- July 12, 2018
Carbon Design & Architecture principals Sean Williams and Jean-Frederic Monod thought they had the next big thing on their hands when they created Digital Punch, a virtual reality program that allows developers and builders to see and fix project design flaws before a single shovelful of dirt is moved. It was meant to make punch lists — documents that detail work that doesn’t confirm to design specifications and must be fixed before final payment is rendered — a thing of the past.
“We tried to sell it, to get it out there on the market,” Williams says. “Nobody wanted to pay for it, so we said, ‘Fine, we’ll turn it into a tool for designers and make better buildings with it.’”
Williams and Monod even tried to trademark the name Digital Punch, but their application was rejected. “It was too generic,” Williams says.
"We moved to St. Pete because it’s where talent and opportunities are. We're in the middle of everything. It's the city that everybody talks about." — Carbon Architecture & Design principal Sean Williams
It was time to try, try again, as the old saying goes. It was also time for a fresh start for Carbon, which relocated from Sarasota to St. Petersburg in January, just in time to celebrate 10 years in business.
“We moved to St. Pete because it’s where talent and opportunities are,” Williams says. “We're in the middle of everything. It's the city that everybody talks about; it has that cool factor … it offers a lot opportunity for the business development side.”
So how did Carbon rebound from Digital Punch being rebuffed? It doubled down on technology, using a structural mapping program called Nubigon that allows the firm to create incredibly detailed, 3D renderings of buildings for which it’s been hired to create renovation and/or expansion plans.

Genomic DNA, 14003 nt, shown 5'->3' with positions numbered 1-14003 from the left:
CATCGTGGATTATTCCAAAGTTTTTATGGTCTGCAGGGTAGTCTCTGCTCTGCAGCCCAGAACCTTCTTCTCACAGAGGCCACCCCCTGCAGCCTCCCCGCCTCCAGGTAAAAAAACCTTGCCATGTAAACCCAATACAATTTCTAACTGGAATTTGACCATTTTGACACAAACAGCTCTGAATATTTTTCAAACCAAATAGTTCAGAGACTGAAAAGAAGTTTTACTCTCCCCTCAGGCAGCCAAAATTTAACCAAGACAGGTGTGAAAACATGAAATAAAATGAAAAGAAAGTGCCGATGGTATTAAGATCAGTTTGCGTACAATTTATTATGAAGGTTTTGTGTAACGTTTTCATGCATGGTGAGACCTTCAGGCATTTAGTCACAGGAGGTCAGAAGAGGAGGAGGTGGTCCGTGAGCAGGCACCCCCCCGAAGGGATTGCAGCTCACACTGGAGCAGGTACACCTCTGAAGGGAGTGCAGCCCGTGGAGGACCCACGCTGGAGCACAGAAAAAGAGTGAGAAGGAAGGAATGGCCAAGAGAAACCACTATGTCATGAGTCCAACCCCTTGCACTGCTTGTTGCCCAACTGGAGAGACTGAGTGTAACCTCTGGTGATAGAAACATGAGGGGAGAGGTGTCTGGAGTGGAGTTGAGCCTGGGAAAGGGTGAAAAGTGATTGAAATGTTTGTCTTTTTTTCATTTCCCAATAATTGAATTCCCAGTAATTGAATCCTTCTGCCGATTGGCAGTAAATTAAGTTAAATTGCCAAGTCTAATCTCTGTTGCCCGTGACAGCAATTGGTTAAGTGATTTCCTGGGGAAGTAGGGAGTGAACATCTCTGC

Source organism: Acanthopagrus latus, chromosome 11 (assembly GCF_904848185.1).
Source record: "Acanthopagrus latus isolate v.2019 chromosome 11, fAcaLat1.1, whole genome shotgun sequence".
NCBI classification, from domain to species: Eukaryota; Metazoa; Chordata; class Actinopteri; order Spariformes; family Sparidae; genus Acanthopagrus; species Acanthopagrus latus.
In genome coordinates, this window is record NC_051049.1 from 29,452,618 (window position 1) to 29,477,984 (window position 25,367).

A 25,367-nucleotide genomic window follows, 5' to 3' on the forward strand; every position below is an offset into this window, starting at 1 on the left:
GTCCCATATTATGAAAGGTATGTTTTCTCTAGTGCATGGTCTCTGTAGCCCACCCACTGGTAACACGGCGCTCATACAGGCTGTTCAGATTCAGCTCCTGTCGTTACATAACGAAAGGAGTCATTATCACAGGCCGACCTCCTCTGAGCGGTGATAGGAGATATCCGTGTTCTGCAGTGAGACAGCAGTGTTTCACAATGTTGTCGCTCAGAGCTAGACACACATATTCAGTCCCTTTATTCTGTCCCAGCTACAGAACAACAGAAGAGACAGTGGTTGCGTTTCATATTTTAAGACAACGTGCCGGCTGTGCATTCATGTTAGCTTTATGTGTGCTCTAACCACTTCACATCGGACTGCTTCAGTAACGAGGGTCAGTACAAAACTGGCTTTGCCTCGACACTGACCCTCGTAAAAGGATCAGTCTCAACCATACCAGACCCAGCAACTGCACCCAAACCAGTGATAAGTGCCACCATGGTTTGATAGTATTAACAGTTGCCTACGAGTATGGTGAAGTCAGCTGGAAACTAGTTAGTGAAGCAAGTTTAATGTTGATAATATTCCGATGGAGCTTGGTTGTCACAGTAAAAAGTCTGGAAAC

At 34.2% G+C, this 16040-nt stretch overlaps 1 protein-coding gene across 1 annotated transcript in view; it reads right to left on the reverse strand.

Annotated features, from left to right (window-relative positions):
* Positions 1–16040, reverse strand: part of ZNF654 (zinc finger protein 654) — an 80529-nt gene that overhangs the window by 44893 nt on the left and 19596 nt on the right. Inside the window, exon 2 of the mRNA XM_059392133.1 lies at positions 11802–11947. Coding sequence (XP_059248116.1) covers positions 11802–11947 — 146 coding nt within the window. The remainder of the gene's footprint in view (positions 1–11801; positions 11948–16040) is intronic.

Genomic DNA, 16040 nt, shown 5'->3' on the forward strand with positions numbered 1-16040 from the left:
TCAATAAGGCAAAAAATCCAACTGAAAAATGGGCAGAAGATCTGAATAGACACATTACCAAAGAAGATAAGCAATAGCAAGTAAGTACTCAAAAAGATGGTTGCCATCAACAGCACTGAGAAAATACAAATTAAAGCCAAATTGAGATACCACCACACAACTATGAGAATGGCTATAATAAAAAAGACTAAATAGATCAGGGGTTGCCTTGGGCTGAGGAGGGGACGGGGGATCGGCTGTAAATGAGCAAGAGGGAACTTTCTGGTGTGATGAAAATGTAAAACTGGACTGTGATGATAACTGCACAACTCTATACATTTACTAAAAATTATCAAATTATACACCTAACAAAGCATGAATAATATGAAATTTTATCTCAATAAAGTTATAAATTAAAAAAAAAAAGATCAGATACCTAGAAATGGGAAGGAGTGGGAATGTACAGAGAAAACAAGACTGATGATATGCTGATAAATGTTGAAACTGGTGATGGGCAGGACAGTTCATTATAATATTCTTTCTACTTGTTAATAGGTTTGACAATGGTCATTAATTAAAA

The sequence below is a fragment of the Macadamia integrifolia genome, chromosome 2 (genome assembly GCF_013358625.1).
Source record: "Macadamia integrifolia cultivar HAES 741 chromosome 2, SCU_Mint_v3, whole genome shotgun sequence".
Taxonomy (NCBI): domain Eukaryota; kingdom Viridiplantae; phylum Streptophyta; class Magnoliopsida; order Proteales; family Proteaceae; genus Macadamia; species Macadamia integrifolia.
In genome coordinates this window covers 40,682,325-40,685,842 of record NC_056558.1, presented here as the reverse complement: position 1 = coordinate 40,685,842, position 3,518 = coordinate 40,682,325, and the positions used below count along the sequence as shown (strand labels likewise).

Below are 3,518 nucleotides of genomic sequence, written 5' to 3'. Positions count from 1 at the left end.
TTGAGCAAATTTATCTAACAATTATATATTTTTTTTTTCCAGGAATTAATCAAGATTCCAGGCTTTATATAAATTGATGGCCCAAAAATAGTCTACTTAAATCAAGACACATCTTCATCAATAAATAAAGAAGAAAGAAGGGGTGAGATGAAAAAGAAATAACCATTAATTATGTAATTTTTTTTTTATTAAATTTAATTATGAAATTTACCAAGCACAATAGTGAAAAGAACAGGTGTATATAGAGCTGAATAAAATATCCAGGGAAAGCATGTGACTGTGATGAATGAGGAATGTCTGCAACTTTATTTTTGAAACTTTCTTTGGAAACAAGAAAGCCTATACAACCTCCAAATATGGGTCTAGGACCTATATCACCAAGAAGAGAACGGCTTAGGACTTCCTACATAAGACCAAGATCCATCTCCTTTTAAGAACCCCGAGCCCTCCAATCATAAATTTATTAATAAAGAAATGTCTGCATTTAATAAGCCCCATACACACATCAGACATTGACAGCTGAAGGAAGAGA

Monod, Carbon’s resident “tech guy,” uses a special camera that can capture 360-degree laser scans of a property. The data is then uploaded into Nubigon, which creates a 3D rendering, known as a point cloud, that consists of billions of dots, akin to a pointillist painting. It slashes what used to be a days-long process into a matter of hours.
“It's the only reason we can do so many diverse projects and still be competitive,” Monod says.
That diversity has been key to Carbon’s success during the pandemic. It has worked on projects ranging from church sanctuaries, health care facilities and law offices to liquor stores, RV parks, medical marijuana dispensaries and the Sarasota County Justice Center.
“It’s client-driven and relationship-driven,” says Rachel Ebner, Carbon’s recently hired director of development, in regard to the company’s eclectic portfolio. “That’s what any business wants.”
A particularly challenging project was the conversion of O2B Kids, an education and child care facility in Gainesville, into a training lab affiliated with North Florida Regional Hospital, which bought the 35,000-square-foot facility.
“We went in and scanned it so we could capture the whole space and show the client everything they’re going to have to deal with,” Williams says. “We showed them that they couldn’t afford to do it for what they thought they could, which was around $300,000. They were off by a factor of 10. It would take about $3 million [to do the conversion]. So it helped them understand that they were way off budget.”
The scanning process took less than a day, because it had to.
“The only available time was on a Sunday, because the rest of the time, there are 200 toddlers running around in there,” Monod says. “So I’m walking around with a laser scanner while Sean is walking around with a 360-degree camera. What you wind up with is a point cloud, because the scanner shoots 300,000 dots per second. It does what’s called simultaneous location mapping. It’s essentially the same technology the rovers on Mars use to figure out where they’re going.”
Next up for Carbon is 1700 Burlington, a 32-unit multifamily housing development in downtown St. Pete with 320-square-foot residences made from 40-foot shipping containers. The project, originally under the purview of Path Communities, has proceeded in fits and starts and was supposed to qualify as workforce and affordable housing, but has since shifted to market-rate status.
Path Communities sold 1700 Burlington to Stress Free Construction LLC, a Tampa developer that’s in the process of obtaining permits for the project.
“We’ve gotten through all the reviews,” Williams says. “We were supposed to start construction in November, but it got pushed back because the developers decided to sell.”